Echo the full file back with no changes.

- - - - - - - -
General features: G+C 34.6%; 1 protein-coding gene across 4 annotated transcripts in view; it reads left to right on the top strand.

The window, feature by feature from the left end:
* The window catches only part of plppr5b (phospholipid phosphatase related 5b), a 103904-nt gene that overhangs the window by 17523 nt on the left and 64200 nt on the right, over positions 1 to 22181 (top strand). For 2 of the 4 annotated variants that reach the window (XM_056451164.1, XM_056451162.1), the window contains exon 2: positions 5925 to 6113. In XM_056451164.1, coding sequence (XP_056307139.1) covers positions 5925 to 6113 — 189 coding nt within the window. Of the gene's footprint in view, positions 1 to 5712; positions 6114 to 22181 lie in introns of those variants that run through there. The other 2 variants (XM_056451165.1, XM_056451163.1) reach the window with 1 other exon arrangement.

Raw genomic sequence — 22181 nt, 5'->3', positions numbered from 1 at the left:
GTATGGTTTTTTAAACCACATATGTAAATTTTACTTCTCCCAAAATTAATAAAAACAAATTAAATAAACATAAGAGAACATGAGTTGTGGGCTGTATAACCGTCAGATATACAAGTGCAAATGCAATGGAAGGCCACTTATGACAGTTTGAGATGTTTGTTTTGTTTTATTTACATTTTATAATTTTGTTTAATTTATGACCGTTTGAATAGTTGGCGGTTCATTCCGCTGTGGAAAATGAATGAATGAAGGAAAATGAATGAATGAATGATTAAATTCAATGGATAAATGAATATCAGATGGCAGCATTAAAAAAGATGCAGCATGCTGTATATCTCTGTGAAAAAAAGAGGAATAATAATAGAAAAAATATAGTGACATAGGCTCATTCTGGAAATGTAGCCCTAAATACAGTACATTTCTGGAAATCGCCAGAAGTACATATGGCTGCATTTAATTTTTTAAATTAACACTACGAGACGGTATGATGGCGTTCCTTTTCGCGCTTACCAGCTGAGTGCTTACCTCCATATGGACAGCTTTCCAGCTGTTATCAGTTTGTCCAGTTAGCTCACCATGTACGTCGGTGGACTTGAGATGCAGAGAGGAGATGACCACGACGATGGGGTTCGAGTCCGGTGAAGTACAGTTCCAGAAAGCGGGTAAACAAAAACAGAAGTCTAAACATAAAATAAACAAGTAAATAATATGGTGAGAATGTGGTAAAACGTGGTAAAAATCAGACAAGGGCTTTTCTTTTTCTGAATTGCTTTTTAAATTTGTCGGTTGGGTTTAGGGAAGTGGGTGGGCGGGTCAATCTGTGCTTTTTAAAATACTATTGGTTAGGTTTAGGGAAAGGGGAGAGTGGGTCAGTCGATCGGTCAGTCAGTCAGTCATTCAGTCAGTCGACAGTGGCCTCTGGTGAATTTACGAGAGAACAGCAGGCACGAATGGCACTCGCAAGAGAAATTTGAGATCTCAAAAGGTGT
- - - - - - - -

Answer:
General features: G+C 34.6%; 1 protein-coding gene across 4 annotated transcripts in view; it reads left to right on the top strand.

The window, feature by feature from the left end:
* The window catches only part of plppr5b (phospholipid phosphatase related 5b), a 103904-nt gene that overhangs the window by 17523 nt on the left and 64200 nt on the right, over positions 1 to 22181 (top strand). For 2 of the 4 annotated variants that reach the window (XM_056451164.1, XM_056451162.1), the window contains exon 2: positions 5925 to 6113. In XM_056451164.1, coding sequence (XP_056307139.1) covers positions 5925 to 6113 — 189 coding nt within the window. Of the gene's footprint in view, positions 1 to 5712; positions 6114 to 22181 lie in introns of those variants that run through there. The other 2 variants (XM_056451165.1, XM_056451163.1) reach the window with 1 other exon arrangement.

Raw genomic sequence — 22181 nt, 5'->3', positions numbered from 1 at the left:
GTATGGTTTTTTAAACCACATATGTAAATTTTACTTCTCCCAAAATTAATAAAAACAAATTAAATAAACATAAGAGAACATGAGTTGTGGGCTGTATAACCGTCAGATATACAAGTGCAAATGCAATGGAAGGCCACTTATGACAGTTTGAGATGTTTGTTTTGTTTTATTTACATTTTATAATTTTGTTTAATTTATGACCGTTTGAATAGTTGGCGGTTCATTCCGCTGTGGAAAATGAATGAATGAAGGAAAATGAATGAATGAATGATTAAATTCAATGGATAAATGAATATCAGATGGCAGCATTAAAAAAGATGCAGCATGCTGTATATCTCTGTGAAAAAAAGAGGAATAATAATAGAAAAAATATAGTGACATAGGCTCATTCTGGAAATGTAGCCCTAAATACAGTACATTTCTGGAAATCGCCAGAAGTACATATGGCTGCATTTAATTTTTTAAATTAACACTACGAGACGGTATGATGGCGTTCCTTTTCGCGCTTACCAGCTGAGTGCTTACCTCCATATGGACAGCTTTCCAGCTGTTATCAGTTTGTCCAGTTAGCTCACCATGTACGTCGGTGGACTTGAGATGCAGAGAGGAGATGACCACGACGATGGGGTTCGAGTCCGGTGAAGTACAGTTCCAGAAAGCGGGTAAACAAAAACAGAAGTCTAAACATAAAATAAACAAGTAAATAATATGGTGAGAATGTGGTAAAACGTGGTAAAAATCAGACAAGGGCTTTTCTTTTTCTGAATTGCTTTTTAAATTTGTCGGTTGGGTTTAGGGAAGTGGGTGGGCGGGTCAATCTGTGCTTTTTAAAATACTATTGGTTAGGTTTAGGGAAAGGGGAGAGTGGGTCAGTCGATCGGTCAGTCAGTCAGTCATTCAGTCAGTCGACAGTGGCCTCTGGTGAATTTACGAGAGAACAGCAGGCACGAATGGCACTCGCAAGAGAAATTTGAGATCTCAAAAGGTGT